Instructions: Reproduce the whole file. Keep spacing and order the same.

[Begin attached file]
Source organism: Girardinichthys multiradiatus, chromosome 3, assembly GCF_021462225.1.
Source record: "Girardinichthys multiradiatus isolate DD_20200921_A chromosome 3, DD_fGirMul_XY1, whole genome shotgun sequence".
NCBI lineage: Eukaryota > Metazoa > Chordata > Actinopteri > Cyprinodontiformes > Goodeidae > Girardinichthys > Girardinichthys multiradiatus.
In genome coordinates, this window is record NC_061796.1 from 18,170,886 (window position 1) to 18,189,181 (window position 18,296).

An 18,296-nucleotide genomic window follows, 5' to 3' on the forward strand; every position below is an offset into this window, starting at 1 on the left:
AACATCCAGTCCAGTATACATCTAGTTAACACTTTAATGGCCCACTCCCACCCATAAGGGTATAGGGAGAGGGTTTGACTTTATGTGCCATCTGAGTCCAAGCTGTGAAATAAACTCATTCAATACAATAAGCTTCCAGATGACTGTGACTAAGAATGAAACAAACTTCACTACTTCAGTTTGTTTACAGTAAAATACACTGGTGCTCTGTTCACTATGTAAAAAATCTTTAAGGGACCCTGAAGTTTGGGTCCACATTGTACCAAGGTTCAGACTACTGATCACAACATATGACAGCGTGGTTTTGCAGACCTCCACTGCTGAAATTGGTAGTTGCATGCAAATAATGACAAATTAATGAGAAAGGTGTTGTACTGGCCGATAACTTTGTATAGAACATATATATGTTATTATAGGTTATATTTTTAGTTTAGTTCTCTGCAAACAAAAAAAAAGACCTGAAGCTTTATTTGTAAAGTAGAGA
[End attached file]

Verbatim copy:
Source organism: Girardinichthys multiradiatus, chromosome 3, assembly GCF_021462225.1.
Source record: "Girardinichthys multiradiatus isolate DD_20200921_A chromosome 3, DD_fGirMul_XY1, whole genome shotgun sequence".
NCBI lineage: Eukaryota > Metazoa > Chordata > Actinopteri > Cyprinodontiformes > Goodeidae > Girardinichthys > Girardinichthys multiradiatus.
In genome coordinates, this window is record NC_061796.1 from 18,170,886 (window position 1) to 18,189,181 (window position 18,296).

An 18,296-nucleotide genomic window follows, 5' to 3' on the forward strand; every position below is an offset into this window, starting at 1 on the left:
AACATCCAGTCCAGTATACATCTAGTTAACACTTTAATGGCCCACTCCCACCCATAAGGGTATAGGGAGAGGGTTTGACTTTATGTGCCATCTGAGTCCAAGCTGTGAAATAAACTCATTCAATACAATAAGCTTCCAGATGACTGTGACTAAGAATGAAACAAACTTCACTACTTCAGTTTGTTTACAGTAAAATACACTGGTGCTCTGTTCACTATGTAAAAAATCTTTAAGGGACCCTGAAGTTTGGGTCCACATTGTACCAAGGTTCAGACTACTGATCACAACATATGACAGCGTGGTTTTGCAGACCTCCACTGCTGAAATTGGTAGTTGCATGCAAATAATGACAAATTAATGAGAAAGGTGTTGTACTGGCCGATAACTTTGTATAGAACATATATATGTTATTATAGGTTATATTTTTAGTTTAGTTCTCTGCAAACAAAAAAAAAGACCTGAAGCTTTATTTGTAAAGTAGAGA